Tag Archive | "Greatest Orioles"

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Greatest Members of the Orioles: 55-51

Posted on 21 May 2014 by Tony Wisniewski

55. Andy Etechebarren, Catcher

An all-star in 1966 and ’67, “Lurch” never turned out to be anything more than a run-of-the-mill Big League catcher–at least by statistical standards.  During parts of 11 seasons with the Birds, Etchebarren only batted above .250 twice, and amassed double-digit home runs once.  But offensive prowess isn’t why the fella that was affectionately ribbed for his ugly-looks is on this list.  He contributed to two World Series and was a major factor in the success of what is regarded as one of the greatest pitching staffs in Major League history–especially the 1971 rotation that featured four 20-game winners.

54. Manny Machado, Third Baseman 

Man-O-Man is Manny one of those special players that comes along once every couple of decades at-best.  Machado, when it’s all said and done, may wind up in the top-five on this type of list.  For now, however, he has a great deal to still prove–especially in regard to his ability to fully recover from a major injury.  Machado, at the ripe age of 21, deserves to be part of this conversation simply for his immediate impact on a the playoff team of 2012 and the club’s reliance on him moving forward.  It could be very possible that the Orioles’ long-term success hinges on Machado’s long-term success.  In many ways, he’s that valuable to the present and the future.

 

53. Adam Jones, Center Fielder

One spot ahead of Manny is Bubble-Blowing-Free-Swinging-Adam Jones.  A natural talent and pure showman, acquiring Jones and others for the price of pitcher Erik Bedard is already regarded as one of the best, albeit most lopsided trades, in Baltimore history.  Jones, who recently inked a long-term deal, will be a mainstay in Baltimore and should certainly continue to make his mark on Oriole history–but for now, it remains to be seen if he can put a franchise on his back and lead it to the glory of October baseball; more importantly, the jury is out on whether he’s the leader he believes himself to be.

 

52. George Bamberger, Pitching Coach

 Before there were gurus like Ray Miller and Leo Mazzone, Bamberger was the driving factor and unsung hero for an perennially dominant pitching staff in Baltimore.  Over the span of nine years, he boasted 18 20-game winners.  A feat that will likely never be matched at anytime in the near or distant future.

 

51.  Chris Hoiles, Catcher 

At first bluff, it might seem a little aggressive to place Chris Hoiles ahead of Etchebarren and Matt Wieters.  A look back, however, will prove that to this point, Hoiles is arguably the best catcher in franchise history.  A mainstay for nearly a decade, Hoiles belted double-digit homers in all eight of his full seasons in Baltimore.  Defensively he was as average as they come, but his bat more than made up for any shortcomings on that side of the ball.

 

Players 60-55

Honorable Mentions

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Matt-Wieters-SI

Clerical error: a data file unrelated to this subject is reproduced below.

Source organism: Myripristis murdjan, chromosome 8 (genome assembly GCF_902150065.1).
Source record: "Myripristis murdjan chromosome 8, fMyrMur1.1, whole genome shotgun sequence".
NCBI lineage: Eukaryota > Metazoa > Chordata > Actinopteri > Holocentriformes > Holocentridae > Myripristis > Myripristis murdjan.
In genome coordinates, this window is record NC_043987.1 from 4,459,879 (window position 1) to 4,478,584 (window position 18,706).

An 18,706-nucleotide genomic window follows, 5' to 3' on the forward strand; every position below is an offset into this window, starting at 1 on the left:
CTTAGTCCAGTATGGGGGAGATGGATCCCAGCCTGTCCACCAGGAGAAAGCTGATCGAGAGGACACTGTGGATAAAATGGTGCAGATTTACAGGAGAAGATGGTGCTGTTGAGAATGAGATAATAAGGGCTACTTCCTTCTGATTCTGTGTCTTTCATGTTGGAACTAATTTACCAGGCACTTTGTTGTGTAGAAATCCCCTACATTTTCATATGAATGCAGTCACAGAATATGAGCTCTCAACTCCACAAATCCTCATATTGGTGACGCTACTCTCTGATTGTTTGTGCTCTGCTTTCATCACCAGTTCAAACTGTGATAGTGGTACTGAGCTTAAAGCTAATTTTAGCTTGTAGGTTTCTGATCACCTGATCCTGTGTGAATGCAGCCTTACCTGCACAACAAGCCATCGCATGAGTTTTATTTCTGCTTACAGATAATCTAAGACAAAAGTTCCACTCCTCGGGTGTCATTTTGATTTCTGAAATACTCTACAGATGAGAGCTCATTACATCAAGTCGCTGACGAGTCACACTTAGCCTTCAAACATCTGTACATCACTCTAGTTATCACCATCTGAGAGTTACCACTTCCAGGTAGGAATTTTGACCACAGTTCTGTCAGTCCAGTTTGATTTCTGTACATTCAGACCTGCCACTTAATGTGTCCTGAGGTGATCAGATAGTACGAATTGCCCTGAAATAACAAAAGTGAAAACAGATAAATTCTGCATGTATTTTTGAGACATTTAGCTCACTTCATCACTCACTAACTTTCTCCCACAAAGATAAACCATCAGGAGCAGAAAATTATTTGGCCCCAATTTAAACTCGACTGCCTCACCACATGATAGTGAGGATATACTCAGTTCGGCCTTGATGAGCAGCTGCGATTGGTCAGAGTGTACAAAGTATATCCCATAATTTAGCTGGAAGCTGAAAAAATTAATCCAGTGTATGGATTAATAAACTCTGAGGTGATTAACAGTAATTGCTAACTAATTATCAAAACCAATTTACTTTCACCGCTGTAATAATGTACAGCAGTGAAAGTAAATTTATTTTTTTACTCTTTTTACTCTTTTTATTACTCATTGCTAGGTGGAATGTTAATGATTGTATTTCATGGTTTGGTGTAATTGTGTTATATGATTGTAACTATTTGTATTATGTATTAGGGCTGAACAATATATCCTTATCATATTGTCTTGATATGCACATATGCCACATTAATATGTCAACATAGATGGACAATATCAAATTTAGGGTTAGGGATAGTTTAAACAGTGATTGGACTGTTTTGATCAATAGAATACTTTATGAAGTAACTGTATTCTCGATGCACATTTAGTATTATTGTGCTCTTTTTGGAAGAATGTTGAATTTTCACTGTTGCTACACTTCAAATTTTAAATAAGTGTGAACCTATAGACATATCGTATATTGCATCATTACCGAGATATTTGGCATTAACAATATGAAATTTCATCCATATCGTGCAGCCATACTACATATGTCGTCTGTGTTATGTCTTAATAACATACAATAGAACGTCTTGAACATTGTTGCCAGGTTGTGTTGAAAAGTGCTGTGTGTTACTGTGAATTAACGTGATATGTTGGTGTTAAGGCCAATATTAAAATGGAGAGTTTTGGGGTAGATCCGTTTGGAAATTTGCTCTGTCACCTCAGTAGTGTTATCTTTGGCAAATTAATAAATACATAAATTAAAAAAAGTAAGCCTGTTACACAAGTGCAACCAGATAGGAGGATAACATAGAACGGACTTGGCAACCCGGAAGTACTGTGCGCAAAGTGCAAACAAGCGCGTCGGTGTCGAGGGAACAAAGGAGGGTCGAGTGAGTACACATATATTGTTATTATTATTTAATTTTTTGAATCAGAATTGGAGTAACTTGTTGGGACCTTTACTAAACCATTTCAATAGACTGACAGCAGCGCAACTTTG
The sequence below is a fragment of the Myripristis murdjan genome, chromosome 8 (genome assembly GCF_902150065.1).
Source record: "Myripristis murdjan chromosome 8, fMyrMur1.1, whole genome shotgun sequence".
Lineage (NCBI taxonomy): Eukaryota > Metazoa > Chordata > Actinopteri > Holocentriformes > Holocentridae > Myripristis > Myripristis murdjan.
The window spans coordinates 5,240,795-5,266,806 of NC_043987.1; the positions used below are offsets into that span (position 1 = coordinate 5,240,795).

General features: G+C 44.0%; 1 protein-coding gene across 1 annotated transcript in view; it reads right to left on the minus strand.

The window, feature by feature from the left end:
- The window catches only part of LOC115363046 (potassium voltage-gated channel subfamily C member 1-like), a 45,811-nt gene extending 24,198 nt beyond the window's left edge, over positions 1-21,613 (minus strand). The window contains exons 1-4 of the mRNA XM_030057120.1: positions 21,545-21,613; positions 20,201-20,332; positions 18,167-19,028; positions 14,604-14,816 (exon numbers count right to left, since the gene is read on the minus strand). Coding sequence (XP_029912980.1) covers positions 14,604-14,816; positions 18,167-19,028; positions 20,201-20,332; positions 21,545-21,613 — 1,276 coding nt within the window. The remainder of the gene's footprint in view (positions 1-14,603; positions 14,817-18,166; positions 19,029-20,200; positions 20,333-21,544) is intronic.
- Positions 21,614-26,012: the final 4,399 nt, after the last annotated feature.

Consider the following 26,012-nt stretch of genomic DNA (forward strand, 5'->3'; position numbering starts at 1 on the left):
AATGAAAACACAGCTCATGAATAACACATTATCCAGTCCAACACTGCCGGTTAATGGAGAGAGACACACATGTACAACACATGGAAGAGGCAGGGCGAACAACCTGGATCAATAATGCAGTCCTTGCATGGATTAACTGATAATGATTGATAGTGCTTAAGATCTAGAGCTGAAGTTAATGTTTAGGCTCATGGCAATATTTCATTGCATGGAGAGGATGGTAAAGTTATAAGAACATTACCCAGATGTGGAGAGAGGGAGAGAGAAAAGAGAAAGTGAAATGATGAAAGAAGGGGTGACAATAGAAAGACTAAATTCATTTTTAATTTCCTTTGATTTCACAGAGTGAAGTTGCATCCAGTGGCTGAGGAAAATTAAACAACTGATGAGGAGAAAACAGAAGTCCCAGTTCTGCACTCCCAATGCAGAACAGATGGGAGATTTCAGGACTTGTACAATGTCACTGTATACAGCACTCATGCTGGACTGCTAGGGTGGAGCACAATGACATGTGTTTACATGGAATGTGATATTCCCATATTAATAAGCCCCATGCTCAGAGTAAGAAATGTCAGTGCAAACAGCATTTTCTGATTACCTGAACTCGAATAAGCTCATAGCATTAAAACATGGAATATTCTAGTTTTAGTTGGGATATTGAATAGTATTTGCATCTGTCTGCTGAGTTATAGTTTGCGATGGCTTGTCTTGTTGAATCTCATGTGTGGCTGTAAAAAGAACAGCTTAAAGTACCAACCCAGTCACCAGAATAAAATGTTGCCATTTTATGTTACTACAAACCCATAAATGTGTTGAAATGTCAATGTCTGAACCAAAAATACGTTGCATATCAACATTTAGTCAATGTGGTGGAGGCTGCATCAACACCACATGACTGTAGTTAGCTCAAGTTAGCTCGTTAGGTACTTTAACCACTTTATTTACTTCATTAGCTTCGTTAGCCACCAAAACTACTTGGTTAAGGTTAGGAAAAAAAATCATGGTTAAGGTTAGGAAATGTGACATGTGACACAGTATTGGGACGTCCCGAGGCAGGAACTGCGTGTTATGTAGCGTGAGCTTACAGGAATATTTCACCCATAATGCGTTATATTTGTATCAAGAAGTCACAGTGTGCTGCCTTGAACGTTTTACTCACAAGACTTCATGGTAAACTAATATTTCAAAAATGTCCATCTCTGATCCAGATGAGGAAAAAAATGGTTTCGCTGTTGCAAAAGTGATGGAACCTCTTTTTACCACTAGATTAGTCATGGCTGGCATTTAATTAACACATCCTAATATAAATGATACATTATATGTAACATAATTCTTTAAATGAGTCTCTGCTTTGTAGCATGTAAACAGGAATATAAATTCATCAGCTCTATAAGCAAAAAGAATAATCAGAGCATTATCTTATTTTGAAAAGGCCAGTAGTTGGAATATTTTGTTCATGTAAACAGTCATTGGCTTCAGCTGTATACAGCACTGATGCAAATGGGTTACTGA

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60 Greatest Members of the Orioles: 60-56

Posted on 19 May 2014 by Tony Wisniewski

If you missed the beginning of the “60 Greatest Members of the Orioles”, it covered the Honorable Mentions–the fellas who were worthy of being in the conversation, but ultimately failed to make the cut.  At last, here is the beginning of the list:

60.  Dennis Martinez, Pitcher

During his 11-year career in Baltimore, “El Presidente” recorded double-digit wins in six of those seasons.  An upper-echelon starter in the late 70s, Martinez was a large piece to the ’79 AL Championship team.

59.  Nick Markakis, Right Fielder

A pitching prospect out of college, Markakis quickly moved through the Orioles system and served as the lone bright spot several historically bad O’s teams.  While his power has diminished from the projections back in the mid-2000s, Markakis is a lock for the Orioles Hall of Fame for the simple fact of tenure and consistency during a time of turmoil and failure.

58.  Matt Wieters, Catcher

The Georgia Tech alum has never quite become “Mauer with power,” at least not to the degree that many expected when he was taken fifth overall in 2007.  With that being said, Wieters has been a mainstay in Baltimore since 2009 and a proven home-grown commodity–something the Orioles had previously struggled with in the 2000s.  Should Wieters sign a contract extension and remain in Baltimore, he’ll go down as the greatest catcher in club history.  

57.  Frank Cashen, General Manager

As the Director of Baseball Operations, Cashen played a major role in bringing Oriole-great Frank Robinson to town, despite the fact that Harry Dalton–who was GM at the time–routinely receives the notoriety.  Cashen’s best days were in New York, as the GM of the Mets, however, his Baltimore roots and contribution to multiple Orioles’ World Series makes him a lock for this list.

56. Rich Dauer, Second Baseman

Dauer, a projected big-time hitter coming through the O’s system in the mid-70s, never panned out in terms of being much of a threat at the dish; however, he was a fan-fave and his presence through the late 70s and early 80s was a big part of the team’s chemistry and its ability to rebound after losing the 1979 World Series to the Pirates.  He currently manages the AA affiliate of the San Diego Padres.

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